3 April 16, (MR. JOHANSSON cont'd. ) Now I'm convinced, I'm convinced that the Conservative Party with its respect for tradition and with its pragmatism should support the creative use of the Crown as shown in this government's housing program. I would think that the Member for Lakeside, for example, who I think is a man who is truly a Conservative in many of the best senses of the word, should support a program like this. I think he's much more of a Conservative than some of the members behind him in his caucus who continually spout free enterprise dogma which in many cases has very little to do with Conservatism. Mr. Speaker, the Leader of the Official Opposition has stated that his party intends to provide constructive opposition, a positive alternative to the government. The Honourable Member for Portage who used to be House Leader of what used to be the Liberal Party in this House has stated that his group intends to offer positive alternatives to government policies. In view of this I feel that the House would appreciate hearing the policy position of the groups opposite on the question of aid to separate schools. They've pressed the government for its position. If the opposition wishes to be a positive and constructive alternative I should like to hear a precise statement of what the position of the Conservative Party is on financial aid to private and pa;rjchial schools. What is the position agreed upon by the Conservative Party and its caucus; for example, I would like to hear -- I don't know if their conventions decide policy or not, I'm not sure who -- For example, I would like to hear from the Honourable Member for Pembina, I would like to hear from the Honourable Member for Pembina whether his party, the party that he campaigns for in Pembina in his constituency, supports aid which would allow any group of parents, any group of parents to pay school taxes to a school of their own choice, I should like to hear him tell us, for example, whether he would allow a group of Communists or aetheists of commune hippie parents to pay school taxes, to pay school taxes to the schools of their own choice. Would the Honourable Member for Swan River -- and unfortunately he's not here -- would the Honourable Member for Swan River allow these groups, Communist, etcetera, to set up Communist or aetheist schools? Would the Honourable Member for Rock Lake who gave us a dissertation on academic freedom yesterday, would the Honourable Member for Rock Lake allow parents to pay their school taxes to a free school where permissiveness runs rampant, where publications such as the one he was looking at yesterday would be mild stuff? Would he allow a free school to be set up -- (Interjection) - Certainly. MR, SPEAKER: The Honourable Member for Rock Lake on a question. MR. EINARSON: I'd like to know, could you tell me if the taxpayers are not paying money in universities where some professors may be preaching communism and what it stands for? In view of your comments that you have just been making, I'm wondering, could you tell the members of this House whether tax money today is not being used to pay professors, some professors at some universities to preach the ideologies of communism? MR, JOHANNSON: I would agree with you. In fact there are courses on Marxism and Communism. I, for example, studied a course on European History which examined the entire course of European history from 1789 to the present the professors taught us the doctrines of a good number of movements - including capitalism, yes. Now, I think after listening to the Honourable Member for Charleswood yesterday, that the things that I've been mentioning are implications of a statement. MR, LAURENT L. DESJARDINS (St. Boniface): Mr. Speaker, I wonder if the honourable member would permit a question? MR. SPEAKER: The Member for St. Boniface on a question. MR. DESJARDINS: This question, Mr. Speaker, just for clarification. I was waiting to see the connection in my honourable friend comparing the schools that he mentioned when he was questioning some of the members in the opposite side to the separate schools? Is that the intention? And private schools? It's just clarification that I... MR, JOHANN SON: No. No, Mr. Speaker, the great majority of the private schools right now are religious in nature and I was talking about schools that could be set up, For example, there used to be a school which I understand at least, preached Marx Leninism in the North End. That school folded because of lack of financial support and a school like that certainly could possibly emerge again if state support were provided to all types of private schools. Finally, I would like to know whether the Honourable Member for Charleswood was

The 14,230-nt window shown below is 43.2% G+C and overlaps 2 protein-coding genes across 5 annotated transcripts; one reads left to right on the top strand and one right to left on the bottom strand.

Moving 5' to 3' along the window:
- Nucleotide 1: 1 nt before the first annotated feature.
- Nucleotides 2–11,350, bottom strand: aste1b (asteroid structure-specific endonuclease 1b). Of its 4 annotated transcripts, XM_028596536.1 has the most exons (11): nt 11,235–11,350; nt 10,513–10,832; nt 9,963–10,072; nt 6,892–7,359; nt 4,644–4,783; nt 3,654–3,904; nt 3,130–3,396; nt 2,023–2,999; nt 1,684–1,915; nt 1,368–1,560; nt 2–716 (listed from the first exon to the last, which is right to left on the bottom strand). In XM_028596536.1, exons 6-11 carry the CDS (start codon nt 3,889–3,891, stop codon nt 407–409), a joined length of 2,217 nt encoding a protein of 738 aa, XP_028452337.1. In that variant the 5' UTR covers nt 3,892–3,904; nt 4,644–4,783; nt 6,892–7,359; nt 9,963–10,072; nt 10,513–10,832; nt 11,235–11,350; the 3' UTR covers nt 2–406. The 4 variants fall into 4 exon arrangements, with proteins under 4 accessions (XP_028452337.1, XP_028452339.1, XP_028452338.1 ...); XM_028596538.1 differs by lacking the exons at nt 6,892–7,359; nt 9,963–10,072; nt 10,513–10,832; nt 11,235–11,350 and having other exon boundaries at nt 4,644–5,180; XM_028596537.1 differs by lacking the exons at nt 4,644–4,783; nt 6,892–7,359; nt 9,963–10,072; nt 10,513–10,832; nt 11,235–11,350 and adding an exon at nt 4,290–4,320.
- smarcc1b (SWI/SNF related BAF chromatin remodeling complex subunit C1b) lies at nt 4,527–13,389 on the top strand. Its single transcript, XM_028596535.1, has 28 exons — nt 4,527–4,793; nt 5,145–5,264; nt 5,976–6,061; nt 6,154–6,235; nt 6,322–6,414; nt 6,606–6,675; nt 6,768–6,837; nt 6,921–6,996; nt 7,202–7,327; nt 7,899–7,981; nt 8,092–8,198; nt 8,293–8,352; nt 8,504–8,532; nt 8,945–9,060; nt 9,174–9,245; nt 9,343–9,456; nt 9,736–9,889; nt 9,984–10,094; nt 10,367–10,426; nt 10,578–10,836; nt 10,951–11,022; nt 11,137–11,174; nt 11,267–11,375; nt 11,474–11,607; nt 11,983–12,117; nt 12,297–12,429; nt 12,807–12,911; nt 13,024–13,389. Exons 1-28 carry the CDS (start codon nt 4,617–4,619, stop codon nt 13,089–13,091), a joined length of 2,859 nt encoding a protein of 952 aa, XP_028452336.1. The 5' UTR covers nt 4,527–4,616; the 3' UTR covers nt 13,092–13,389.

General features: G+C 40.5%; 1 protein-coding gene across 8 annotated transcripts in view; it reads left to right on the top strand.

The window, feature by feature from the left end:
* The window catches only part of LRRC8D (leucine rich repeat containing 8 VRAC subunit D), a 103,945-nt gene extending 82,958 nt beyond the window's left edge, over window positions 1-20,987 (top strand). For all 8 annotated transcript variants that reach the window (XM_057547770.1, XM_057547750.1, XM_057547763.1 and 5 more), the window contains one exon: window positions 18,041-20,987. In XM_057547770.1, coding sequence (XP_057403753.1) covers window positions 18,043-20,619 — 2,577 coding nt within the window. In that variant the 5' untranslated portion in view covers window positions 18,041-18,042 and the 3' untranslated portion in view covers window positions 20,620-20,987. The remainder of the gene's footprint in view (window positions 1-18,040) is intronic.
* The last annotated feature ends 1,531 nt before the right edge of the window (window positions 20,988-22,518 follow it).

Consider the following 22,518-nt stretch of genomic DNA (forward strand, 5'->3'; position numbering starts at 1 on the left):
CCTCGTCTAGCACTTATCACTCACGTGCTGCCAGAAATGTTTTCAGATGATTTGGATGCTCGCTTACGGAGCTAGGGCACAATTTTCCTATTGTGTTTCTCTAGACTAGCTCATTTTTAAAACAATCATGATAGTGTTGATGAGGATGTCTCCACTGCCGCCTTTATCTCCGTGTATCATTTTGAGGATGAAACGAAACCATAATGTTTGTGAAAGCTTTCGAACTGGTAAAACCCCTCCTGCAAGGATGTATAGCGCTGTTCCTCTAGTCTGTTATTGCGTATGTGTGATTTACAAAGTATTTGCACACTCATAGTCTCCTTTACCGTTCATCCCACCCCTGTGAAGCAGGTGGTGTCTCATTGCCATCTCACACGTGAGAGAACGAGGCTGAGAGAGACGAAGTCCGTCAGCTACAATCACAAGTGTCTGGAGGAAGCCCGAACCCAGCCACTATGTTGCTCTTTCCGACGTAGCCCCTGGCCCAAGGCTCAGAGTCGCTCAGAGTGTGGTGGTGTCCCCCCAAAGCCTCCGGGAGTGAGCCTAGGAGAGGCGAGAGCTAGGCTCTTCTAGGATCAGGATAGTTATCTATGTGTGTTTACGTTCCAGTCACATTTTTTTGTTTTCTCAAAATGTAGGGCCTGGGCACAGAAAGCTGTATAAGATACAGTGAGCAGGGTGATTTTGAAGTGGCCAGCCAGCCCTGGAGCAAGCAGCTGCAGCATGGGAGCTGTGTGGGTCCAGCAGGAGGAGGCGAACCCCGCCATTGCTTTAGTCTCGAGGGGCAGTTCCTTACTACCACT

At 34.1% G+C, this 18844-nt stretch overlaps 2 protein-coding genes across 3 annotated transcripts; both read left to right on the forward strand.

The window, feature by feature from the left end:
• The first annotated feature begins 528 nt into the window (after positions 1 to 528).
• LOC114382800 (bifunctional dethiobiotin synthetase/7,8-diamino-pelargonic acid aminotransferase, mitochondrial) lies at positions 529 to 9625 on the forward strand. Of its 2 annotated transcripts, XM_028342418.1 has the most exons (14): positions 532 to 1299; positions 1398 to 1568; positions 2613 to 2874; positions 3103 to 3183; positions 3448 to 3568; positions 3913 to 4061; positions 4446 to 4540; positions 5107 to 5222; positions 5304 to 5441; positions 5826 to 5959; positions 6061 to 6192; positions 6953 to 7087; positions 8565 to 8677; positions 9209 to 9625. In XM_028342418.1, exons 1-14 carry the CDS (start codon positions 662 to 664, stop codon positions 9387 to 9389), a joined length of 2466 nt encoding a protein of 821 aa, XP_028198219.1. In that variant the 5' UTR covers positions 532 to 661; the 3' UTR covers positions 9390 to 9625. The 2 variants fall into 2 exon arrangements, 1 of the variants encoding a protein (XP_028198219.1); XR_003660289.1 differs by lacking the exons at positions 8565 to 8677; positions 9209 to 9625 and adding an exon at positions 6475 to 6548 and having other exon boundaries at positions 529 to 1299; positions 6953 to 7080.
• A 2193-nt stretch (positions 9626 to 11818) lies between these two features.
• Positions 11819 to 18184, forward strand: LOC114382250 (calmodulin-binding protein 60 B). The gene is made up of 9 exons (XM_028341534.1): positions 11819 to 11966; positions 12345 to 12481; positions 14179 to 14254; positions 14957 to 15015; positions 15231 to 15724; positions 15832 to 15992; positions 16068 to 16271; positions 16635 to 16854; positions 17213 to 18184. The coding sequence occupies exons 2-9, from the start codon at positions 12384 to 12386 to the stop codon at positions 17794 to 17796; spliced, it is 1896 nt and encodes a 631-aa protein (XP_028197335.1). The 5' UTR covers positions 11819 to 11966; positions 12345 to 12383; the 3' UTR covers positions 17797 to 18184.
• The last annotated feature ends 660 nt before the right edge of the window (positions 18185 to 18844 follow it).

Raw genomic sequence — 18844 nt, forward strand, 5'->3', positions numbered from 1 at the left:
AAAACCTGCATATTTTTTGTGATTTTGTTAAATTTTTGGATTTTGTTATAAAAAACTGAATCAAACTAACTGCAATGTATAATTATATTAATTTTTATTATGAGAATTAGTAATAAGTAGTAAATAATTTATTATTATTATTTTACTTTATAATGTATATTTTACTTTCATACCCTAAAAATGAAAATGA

4 170 April 16, 1971 (MR. JOHANNSON cont'd. )..... speaking for himself or his party yesterday in his plea for aid to private schools. If the Conservative Party wishes the people of Manitoba to take it seriously -- and obviously from their performance in the two by-elections the people don't take it very seriously now -- if the Conservative Party wishes the people of Manitoba to take it seriously, they must make clear their position as a party to the people of Manitoba. Their party after all governed Manitoba for more than a decade and its only policy on this question, and some of the members opposite were in government that formulated this policy, their only policy in this question was the shared services plan. Individual members of the Conservative caucus are now stating by implication that the Conservative solution was a non-solution, that it didn t solve the problem. If these members want us to take seriously their present pleas for action to make up for their inaction while they were in office for over a decade, I think they owe an obligation to the people of Manitoba to take a precise party and caucus decision on this vital matter. MR. SPEAKER: The Honourable Member for Riel. Question. The Honourable Member for Charleswood. MR. MOUG: Is that all you have to co:ritribute to the Legislature? MR. SPEAKER: The Honourable Member for Riel. Or is there another question? MRS. TRUEMAN:.,. question, Mr. Speaker... MR, SPEAKER: The Honourable Member for Fort Rouge. MRS, TRUEMAN:,.. if the member would submit to a question. When he mentioned all the housing that had been developed since his party took power, how much of that had actually been started during the Conservative regime? It's almost two years you've coasted. MR. SPEAKER: The Honourable Member for Riel. MR, CRAIK: Thank you, Mr. Speaker, and may I join with the others in wishing you well in your undertakings. I know that you have a very difficult job ahead of you in restoring a degree of decorum to the House that has been lacking on many occasions in the past and is very difficult to rectify when in fact it exists in that condition. However, I think you're off to a good start and I'll attempt to give you every assistance that I can but inadvertently will fall off the wagon now and then like the rest of the members of the House and I'm sure you'll remind me when I do. May I also congratulate the new attendants that we have in the House. It was very pleasing, particularly yesterday, to see our new lady attendants in the House go through the onerous responsibility of first roll-call, I, during the course of being in the House haven't seen anyone do it just quite as well as it was done yesterday and I'm sure that bodes well for this move and I congratulate them very much. Also, Mr. Speaker, congratulations are in order to the others who fill new responsibilities on the government side of the House, and before leaving this topic I want to join the others as well in paying tribute to those who were instrumental in providing us with a very successful Centennial year,. and again particularly thanks to the late Maitland Steinkopf who gave unstintingly of his own time and his own personality and has to be one of the most respected citizens that this province has seen in many a decade and served us well for many years and I think particularly in our Centennial year. And, of course, along with him, the former Minister of Cultural Affairs who now sits in the House, the Member for Wellington, who put in a very difficult year, I'm sure, as well, in helping us toward a successful Centennial. Mr. Speaker, with those few remarks I want to make a few comments about the topics that are contained in the Throne Speech, and some that are not contained in the. Throne Speech. I think that it's evident in the Throne Speech that the government has come to the position of paying at least lip service to the economic development requirements of the province which are critical to our well-being and which have been lacking in the past performance of the government and I can only hope that the intentions indicated in the Throne Speech are in fact going to bear fruit because the economic community, or the economic feelings of the community, particularly the business community in Mamtoba, are not very buoyant as a result of the attitude of the government to the private sector of this province. That goes almost without saying to the various portions of the private sector that contribute so valuably to our economic life. I think to repeat again words that have already stated in the House, that the private sector by and large is responsible for the jobs, the employment, the innovativeness that is